Texture-Texture is a word that we use to describe something we feel. Maybe it’s rough sandpaper, soft cotton, or the tiny beads in a neck pillow. But texture also applies to music. The texture of a song is a collective feeling created by the tempo, the dynamics, and by which instruments are playing at which times. For example, if a song is rocking at 120 bpm and only the drums are playing, it will feel completely different than a song that’s at 90 bpm and has the full band playing. The thing to remember with worship drumming is that every song is a journey. If you listen to songs on the radio, they rarely ever start out full throttle. They may start out with only a few instruments playing, or just playing a very simple part. Then as the song gets past the intro into the first chorus it will change again slightly. Typically the first verse is not played exactly like the second verse or the chorus. While the other instruments may be playing the same parts on the different verses, the drummer has the ability to create tension in the song by playing these various sections of the song differently. So here are some ways to create tension in the song.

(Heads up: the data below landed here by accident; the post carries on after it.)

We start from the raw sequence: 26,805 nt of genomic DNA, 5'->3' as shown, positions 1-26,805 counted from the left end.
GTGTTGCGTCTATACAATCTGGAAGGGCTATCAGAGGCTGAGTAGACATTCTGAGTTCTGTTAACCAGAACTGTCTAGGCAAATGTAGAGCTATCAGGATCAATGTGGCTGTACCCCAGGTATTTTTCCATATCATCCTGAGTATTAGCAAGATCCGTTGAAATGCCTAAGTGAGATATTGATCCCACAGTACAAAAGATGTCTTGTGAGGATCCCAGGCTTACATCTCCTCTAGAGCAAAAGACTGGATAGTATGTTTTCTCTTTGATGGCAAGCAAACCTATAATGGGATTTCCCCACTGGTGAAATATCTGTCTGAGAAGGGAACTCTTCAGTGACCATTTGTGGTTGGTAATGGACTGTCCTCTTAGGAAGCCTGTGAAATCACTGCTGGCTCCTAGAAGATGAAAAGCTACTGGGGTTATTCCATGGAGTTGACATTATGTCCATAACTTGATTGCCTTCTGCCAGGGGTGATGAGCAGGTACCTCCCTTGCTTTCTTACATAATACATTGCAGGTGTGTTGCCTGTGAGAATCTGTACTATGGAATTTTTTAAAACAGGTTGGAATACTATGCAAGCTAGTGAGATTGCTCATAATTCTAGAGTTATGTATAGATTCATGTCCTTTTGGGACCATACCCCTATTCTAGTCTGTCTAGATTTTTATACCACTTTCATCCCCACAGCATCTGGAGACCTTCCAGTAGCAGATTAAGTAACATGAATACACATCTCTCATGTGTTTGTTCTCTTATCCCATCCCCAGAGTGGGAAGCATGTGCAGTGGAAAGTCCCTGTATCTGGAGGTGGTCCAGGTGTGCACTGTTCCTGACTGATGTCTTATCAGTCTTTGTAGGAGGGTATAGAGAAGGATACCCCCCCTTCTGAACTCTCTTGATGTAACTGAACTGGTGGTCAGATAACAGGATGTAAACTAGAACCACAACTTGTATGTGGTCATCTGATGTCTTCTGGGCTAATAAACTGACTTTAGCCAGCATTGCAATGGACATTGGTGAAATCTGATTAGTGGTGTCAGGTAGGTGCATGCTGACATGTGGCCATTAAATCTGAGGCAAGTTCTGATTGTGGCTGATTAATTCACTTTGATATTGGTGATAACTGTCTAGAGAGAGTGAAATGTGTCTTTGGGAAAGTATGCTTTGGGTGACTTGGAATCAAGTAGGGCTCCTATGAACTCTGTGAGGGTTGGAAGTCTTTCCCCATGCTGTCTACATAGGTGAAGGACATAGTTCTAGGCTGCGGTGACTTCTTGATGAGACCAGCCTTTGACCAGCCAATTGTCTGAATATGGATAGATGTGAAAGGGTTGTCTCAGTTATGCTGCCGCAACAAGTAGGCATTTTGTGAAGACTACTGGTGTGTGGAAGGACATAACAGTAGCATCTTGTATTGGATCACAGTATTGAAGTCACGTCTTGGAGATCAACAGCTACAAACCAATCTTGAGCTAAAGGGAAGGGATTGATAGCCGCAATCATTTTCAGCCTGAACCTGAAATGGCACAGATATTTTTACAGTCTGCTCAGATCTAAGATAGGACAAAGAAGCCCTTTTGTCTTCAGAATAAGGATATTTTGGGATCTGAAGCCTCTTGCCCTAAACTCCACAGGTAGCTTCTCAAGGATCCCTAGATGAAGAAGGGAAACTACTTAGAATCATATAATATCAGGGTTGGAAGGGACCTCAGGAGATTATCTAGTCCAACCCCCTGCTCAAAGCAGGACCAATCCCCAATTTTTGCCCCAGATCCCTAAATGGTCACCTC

1. Don’t play at all. Have you ever heard a song that was all mellow and soft, then about halfway through the song it turns into this anthem because the single voice with a single instrument is all of a sudden joined by many instruments and many voices? While it takes all of those instruments to drive that song, the primary driving force is the drums. But that cannot happen if the drums start rocking out on the intro. Many times, in drumming, less is more. It takes maturity to avoid the temptation to rock out all the time
  2. Play the same patterns on different elements of the kit. Rather than playing 8th notes on the high hat the whole song, try playing them on the floor tom for one section, the high hat for another section, and the ride cymbal for another. This will distinguish each section of the song from the others.
  3. Use the snare drum to creatively create tension. The typical rock drum beat is a 4/4 beat with the snare drum on the 2 and 4 counts. This is called a back beat. However, playing the snare not at all, or just on the 4 count, or on both the 2 and 4 counts creates 3 distinct patterns without having to change anything else you are doing on the rest of the kit. As you get more comfortable with groove, ghost notes, and single-hand 16th notes on the snare, these can be thrown in to create additional texture on top of backbeat techniques mentioned above.
  4. Use dynamics. Often times we think loud and soft only applies to vocalists and other instruments, but the drums only have loud and louder. While the drums are inherently louder than other instruments, they can be played softly. Cymbal rolls can be soft. Crashes don’t have to set off pacemakers. If you’ve done sound check and now you can’t hear the vocals, YOU’RE TOO LOUD! In many cases, the whole point of a band having a sound system is to bring the volume of the rest of the band to a level that can compete with the drums. So the drummer should be careful not to overpower. Playing sections of the song softly and others louder adds to the musical tension that creates texture in the song.